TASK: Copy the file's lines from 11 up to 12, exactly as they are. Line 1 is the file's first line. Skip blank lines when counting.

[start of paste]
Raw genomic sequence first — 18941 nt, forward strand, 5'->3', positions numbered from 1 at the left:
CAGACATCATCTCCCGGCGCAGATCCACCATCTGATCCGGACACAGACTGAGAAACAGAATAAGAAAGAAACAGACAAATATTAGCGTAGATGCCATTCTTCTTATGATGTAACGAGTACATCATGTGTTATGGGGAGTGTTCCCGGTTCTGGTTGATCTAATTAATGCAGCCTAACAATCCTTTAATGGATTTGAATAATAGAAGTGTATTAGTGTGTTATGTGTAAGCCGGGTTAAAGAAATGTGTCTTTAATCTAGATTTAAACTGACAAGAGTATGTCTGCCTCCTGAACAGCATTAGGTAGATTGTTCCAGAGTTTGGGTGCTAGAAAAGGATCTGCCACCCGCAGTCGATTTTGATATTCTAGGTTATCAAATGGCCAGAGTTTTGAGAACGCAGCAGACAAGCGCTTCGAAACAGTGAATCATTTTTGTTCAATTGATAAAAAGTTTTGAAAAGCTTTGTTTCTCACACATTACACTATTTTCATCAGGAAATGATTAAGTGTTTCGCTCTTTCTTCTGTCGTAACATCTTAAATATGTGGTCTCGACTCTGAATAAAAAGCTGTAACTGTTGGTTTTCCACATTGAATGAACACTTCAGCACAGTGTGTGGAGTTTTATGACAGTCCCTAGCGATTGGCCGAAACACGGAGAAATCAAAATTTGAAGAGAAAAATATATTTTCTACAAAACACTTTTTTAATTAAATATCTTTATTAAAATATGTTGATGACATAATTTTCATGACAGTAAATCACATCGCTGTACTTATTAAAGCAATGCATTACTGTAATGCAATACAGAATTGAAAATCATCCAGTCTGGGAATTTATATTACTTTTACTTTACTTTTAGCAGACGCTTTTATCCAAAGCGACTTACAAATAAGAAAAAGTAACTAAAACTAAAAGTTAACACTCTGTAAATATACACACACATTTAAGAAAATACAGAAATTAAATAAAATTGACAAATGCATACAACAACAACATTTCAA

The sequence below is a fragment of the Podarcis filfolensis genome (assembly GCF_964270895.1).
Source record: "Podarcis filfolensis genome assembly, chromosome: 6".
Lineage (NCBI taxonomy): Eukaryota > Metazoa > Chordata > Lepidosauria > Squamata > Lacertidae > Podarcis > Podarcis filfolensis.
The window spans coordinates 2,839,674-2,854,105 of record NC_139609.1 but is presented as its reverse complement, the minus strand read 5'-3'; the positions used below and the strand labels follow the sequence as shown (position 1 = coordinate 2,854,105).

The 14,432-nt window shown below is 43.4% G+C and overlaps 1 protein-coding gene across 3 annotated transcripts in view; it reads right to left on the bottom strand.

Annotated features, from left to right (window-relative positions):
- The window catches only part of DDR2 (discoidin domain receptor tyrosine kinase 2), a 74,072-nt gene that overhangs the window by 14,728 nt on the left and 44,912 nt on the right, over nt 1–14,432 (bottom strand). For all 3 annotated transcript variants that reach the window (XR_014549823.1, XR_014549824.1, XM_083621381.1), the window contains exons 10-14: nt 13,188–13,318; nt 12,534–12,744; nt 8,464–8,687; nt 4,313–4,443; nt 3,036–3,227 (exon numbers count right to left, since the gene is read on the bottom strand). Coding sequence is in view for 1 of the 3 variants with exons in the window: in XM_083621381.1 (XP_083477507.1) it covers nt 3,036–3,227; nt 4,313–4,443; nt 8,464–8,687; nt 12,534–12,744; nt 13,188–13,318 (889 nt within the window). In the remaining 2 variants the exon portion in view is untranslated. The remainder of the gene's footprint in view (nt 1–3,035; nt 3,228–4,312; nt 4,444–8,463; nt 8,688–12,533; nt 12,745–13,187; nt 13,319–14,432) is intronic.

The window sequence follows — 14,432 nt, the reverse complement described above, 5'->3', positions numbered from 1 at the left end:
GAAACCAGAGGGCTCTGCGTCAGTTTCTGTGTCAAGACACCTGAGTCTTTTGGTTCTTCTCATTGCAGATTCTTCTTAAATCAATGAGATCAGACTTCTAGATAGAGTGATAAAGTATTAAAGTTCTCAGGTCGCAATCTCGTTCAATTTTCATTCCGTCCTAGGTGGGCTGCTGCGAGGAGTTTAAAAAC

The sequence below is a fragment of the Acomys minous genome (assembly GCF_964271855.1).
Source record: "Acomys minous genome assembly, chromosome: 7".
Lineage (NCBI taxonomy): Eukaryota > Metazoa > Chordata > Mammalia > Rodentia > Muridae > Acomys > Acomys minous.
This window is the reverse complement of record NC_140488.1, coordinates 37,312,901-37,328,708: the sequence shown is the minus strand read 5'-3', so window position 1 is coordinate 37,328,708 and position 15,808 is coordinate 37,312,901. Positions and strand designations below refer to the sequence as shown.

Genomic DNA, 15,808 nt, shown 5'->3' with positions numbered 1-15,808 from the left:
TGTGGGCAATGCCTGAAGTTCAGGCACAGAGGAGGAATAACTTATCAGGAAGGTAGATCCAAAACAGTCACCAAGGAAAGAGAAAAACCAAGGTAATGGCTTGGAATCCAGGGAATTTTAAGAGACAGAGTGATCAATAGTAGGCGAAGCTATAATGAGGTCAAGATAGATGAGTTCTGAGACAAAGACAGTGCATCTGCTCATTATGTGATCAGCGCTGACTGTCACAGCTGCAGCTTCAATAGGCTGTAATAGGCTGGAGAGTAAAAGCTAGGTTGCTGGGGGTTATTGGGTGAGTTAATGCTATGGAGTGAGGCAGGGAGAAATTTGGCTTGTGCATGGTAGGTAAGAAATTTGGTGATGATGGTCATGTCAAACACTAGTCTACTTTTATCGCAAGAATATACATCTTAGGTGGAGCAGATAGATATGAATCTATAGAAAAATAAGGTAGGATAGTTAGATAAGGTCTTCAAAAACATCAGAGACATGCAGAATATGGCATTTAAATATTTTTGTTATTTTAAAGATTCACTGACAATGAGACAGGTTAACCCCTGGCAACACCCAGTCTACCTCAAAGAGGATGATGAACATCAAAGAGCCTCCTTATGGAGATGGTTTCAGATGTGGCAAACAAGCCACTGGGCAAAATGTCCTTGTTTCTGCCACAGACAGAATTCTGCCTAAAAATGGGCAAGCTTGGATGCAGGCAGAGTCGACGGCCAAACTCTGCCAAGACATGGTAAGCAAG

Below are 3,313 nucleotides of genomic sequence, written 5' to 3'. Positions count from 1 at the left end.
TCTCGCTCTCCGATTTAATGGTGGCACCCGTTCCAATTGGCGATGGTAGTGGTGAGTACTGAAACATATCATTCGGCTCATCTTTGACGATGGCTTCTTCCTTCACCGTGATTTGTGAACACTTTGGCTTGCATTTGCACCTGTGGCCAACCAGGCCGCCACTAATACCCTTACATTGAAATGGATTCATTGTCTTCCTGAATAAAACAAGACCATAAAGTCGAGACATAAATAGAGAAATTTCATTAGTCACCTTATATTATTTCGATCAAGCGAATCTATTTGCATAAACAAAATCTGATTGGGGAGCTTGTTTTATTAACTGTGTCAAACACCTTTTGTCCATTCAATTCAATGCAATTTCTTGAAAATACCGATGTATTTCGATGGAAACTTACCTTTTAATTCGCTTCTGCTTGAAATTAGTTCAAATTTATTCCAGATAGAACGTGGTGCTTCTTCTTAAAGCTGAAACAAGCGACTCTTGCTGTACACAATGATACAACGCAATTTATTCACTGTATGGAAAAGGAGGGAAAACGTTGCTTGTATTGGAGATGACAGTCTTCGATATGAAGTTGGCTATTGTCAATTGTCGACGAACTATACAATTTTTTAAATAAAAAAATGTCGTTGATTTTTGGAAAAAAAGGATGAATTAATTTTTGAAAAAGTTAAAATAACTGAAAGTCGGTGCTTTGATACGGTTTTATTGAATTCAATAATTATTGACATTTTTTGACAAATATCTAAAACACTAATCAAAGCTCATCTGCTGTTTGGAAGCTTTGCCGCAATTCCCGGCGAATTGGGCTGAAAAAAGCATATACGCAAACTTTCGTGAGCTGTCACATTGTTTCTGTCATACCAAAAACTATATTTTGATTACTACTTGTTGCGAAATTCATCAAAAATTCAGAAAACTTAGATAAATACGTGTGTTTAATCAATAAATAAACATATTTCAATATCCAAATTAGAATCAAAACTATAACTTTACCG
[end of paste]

GAAACCAGAGGGCTCTGCGTCAGTTTCTGTGTCAAGACACCTGAGTCTTTTGGTTCTTCTCATTGCAGATTCTTCTTAAATCAATGAGATCAGACTTCTAGATAGAGTGATAAAGTATTAAAGTTCTCAGGTCGCAATCTCGTTCAATTTTCATTCCGTCCTAGGTGGGCTGCTGCGAGGAGTTTAAAAAC

The sequence below is a fragment of the Acomys minous genome (assembly GCF_964271855.1).